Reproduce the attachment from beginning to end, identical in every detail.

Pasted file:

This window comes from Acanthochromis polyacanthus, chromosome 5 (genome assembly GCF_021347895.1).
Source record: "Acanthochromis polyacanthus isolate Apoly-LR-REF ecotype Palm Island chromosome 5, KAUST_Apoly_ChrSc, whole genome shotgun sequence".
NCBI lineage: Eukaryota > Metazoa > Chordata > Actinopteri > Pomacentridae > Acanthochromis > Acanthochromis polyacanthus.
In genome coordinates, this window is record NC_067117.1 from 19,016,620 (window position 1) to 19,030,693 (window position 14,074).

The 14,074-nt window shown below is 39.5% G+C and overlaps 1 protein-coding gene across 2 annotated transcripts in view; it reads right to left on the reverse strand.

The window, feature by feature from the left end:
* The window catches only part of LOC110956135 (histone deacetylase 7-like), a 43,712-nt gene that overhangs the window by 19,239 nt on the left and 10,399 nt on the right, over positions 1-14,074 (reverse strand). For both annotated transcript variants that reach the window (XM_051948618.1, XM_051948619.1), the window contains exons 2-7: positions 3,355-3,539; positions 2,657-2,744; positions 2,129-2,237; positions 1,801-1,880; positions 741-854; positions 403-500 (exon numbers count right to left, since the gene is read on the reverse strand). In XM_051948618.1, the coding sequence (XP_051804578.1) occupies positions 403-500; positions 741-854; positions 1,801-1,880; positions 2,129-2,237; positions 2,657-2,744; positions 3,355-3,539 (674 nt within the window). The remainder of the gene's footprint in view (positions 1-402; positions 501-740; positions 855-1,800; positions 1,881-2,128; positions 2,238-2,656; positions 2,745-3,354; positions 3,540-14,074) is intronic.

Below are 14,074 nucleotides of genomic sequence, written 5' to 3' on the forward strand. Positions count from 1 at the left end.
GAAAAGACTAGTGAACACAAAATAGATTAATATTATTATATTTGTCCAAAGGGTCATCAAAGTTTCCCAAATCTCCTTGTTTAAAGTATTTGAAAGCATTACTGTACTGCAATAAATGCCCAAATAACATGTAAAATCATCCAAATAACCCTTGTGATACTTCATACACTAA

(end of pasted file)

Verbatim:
This window comes from Acanthochromis polyacanthus, chromosome 5 (genome assembly GCF_021347895.1).
Source record: "Acanthochromis polyacanthus isolate Apoly-LR-REF ecotype Palm Island chromosome 5, KAUST_Apoly_ChrSc, whole genome shotgun sequence".
NCBI lineage: Eukaryota > Metazoa > Chordata > Actinopteri > Pomacentridae > Acanthochromis > Acanthochromis polyacanthus.
In genome coordinates, this window is record NC_067117.1 from 19,016,620 (window position 1) to 19,030,693 (window position 14,074).

The 14,074-nt window shown below is 39.5% G+C and overlaps 1 protein-coding gene across 2 annotated transcripts in view; it reads right to left on the reverse strand.

The window, feature by feature from the left end:
* The window catches only part of LOC110956135 (histone deacetylase 7-like), a 43,712-nt gene that overhangs the window by 19,239 nt on the left and 10,399 nt on the right, over positions 1-14,074 (reverse strand). For both annotated transcript variants that reach the window (XM_051948618.1, XM_051948619.1), the window contains exons 2-7: positions 3,355-3,539; positions 2,657-2,744; positions 2,129-2,237; positions 1,801-1,880; positions 741-854; positions 403-500 (exon numbers count right to left, since the gene is read on the reverse strand). In XM_051948618.1, the coding sequence (XP_051804578.1) occupies positions 403-500; positions 741-854; positions 1,801-1,880; positions 2,129-2,237; positions 2,657-2,744; positions 3,355-3,539 (674 nt within the window). The remainder of the gene's footprint in view (positions 1-402; positions 501-740; positions 855-1,800; positions 1,881-2,128; positions 2,238-2,656; positions 2,745-3,354; positions 3,540-14,074) is intronic.

Below are 14,074 nucleotides of genomic sequence, written 5' to 3' on the forward strand. Positions count from 1 at the left end.
GAAAAGACTAGTGAACACAAAATAGATTAATATTATTATATTTGTCCAAAGGGTCATCAAAGTTTCCCAAATCTCCTTGTTTAAAGTATTTGAAAGCATTACTGTACTGCAATAAATGCCCAAATAACATGTAAAATCATCCAAATAACCCTTGTGATACTTCATACACTAA